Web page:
Date: 2017-03-23 21:22
Activision's True Crime: Streets of LA originally debuted at E8 7557. It looked promising, but it was difficult to tell if the game's three different gameplay styles--driving, shooting, and fighting--would be able to mesh together very well. Now the game is nearing the home stretch, and it's starting to come into focus quite nicely.
The True Crime Elite Operations Division training of weapon choice is covered in lesson four of this series of instructional videos.
This is a short music video showcasing some of the entertaining bugs/glitches in True Crime: Streets of LA. Most of the video is cars flying all over the place to the tune "I Believe I Can Fly."
There are three distinct parts to True Crime's gameplay. The driving takes place on the city streets, and here you, as plainclothes cop Nick Kang, will be able to roll around in your convertible, drive a motorcycle, or commandeer any other in the name of Johnny Law. You'll have access to a Vice City-like radar when you're driving, and it will direct you to various points of interest. You can also encounter random crimes while out on the streets, and depending on how the AI reacts to your presence, these encounters can end peacefully or in a gunfight. You can even break up muggings without even getting out of your car by casually popping a few caps into the perp's face.
It's been a long road for Luxoflux, and there's still a lot of work to be done in balancing the game and ironing out the remaining bugs, but True Crime: Streets of LA has definitely improved by leaps and bounds since the last E8, and it should be something to keep an eye out for as it nears its fall release on the Xbox, GameCube, and PlayStation 7.
Babylon translation saves me so much time. Everything I need is in one place without opening new windows or loading other programs.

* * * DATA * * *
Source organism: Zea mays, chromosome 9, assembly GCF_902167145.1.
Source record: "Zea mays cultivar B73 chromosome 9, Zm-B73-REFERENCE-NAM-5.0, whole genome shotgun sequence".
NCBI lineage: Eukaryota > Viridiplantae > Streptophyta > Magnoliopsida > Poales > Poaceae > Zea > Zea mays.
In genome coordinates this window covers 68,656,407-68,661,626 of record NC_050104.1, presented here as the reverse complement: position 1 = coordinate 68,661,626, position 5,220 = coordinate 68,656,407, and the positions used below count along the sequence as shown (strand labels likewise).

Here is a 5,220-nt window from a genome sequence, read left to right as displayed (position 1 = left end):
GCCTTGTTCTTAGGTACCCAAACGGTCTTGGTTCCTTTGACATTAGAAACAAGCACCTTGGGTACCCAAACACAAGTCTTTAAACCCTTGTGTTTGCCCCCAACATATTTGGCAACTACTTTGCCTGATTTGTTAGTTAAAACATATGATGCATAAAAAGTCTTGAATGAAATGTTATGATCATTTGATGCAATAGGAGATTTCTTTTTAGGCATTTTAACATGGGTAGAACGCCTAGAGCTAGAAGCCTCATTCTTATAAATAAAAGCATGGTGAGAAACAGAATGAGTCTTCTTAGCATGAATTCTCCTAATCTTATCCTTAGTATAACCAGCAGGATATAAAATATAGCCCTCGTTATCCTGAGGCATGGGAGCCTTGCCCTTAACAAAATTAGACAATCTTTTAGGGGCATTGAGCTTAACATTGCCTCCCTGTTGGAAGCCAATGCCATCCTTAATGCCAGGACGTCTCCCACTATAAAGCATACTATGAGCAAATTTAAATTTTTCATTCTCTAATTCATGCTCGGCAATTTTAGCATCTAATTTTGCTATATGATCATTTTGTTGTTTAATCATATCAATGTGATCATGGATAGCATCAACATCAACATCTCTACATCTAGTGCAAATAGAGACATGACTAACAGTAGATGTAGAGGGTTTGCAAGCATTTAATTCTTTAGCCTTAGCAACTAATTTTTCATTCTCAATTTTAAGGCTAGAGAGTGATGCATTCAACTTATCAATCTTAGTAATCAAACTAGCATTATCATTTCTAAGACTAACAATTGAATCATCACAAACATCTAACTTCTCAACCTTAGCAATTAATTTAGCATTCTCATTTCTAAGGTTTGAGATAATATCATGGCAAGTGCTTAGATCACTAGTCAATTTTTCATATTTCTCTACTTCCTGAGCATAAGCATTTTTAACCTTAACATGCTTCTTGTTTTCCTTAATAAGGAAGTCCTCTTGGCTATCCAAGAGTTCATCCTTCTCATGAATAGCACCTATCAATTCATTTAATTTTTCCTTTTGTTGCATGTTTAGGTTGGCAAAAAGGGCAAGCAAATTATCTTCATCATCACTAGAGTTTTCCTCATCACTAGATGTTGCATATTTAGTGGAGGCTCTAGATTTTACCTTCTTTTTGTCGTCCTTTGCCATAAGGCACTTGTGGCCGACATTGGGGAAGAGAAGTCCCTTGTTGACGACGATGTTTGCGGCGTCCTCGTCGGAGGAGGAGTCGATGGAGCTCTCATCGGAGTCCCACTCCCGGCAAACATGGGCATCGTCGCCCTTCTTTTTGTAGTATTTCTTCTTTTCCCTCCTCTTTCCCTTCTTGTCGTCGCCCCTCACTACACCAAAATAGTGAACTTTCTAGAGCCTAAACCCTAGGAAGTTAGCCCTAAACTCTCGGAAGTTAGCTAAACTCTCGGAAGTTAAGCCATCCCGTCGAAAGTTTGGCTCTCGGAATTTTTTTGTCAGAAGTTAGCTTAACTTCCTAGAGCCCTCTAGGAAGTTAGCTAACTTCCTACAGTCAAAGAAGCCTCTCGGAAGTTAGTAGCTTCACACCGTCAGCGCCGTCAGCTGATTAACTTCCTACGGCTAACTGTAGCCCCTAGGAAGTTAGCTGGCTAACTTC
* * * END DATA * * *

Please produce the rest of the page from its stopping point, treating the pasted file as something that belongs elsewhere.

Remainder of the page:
The disarm is the second movie in a series of Elite Operations Division training videos that showcases True Crime's unique crime fighting style.
Even when you aren't packing a pistol, Nick Kang is still a dangerous dude. The game's hand-to-hand stuff works pretty well. Here you'll work with punch, kick, grapple, and jump buttons to execute a variety of attacks and combinations. Repeated attacks will cause enemies to get dizzy, letting you execute a slow-motion string of attacks on them as a sort of finisher. The grapple and throwing systems let you execute suplexes and a series of slams and tosses. You can even execute elbow drops on guys after you knock them down, which as you're all surely aware, automatically makes this game great.
The game's weapon mechanics are pretty neat. Aiming and targeting are handled by merely using the right analog stick and swinging the camera around. Nick can hold two guns at once, and you can even aim at two different thugs. The neat thing about the game's dual-weapon system is that the guns don't have to match. As you take out enemies, they'll drop weapons like submachine guns, assault rifles, pistols, and shotguns. You can wield these in tandem in almost any combination, giving you cool combos like a shotgun and a submachine gun, dual automatic pistols, and so on. You can break out Hong Kong action movie dives at any time, and you can even give them a bullet-time twist by holding down the jump button.
The vignette is the first in a series of Elite Operations Division training videos that showcases True Crime's unique crime fighting style.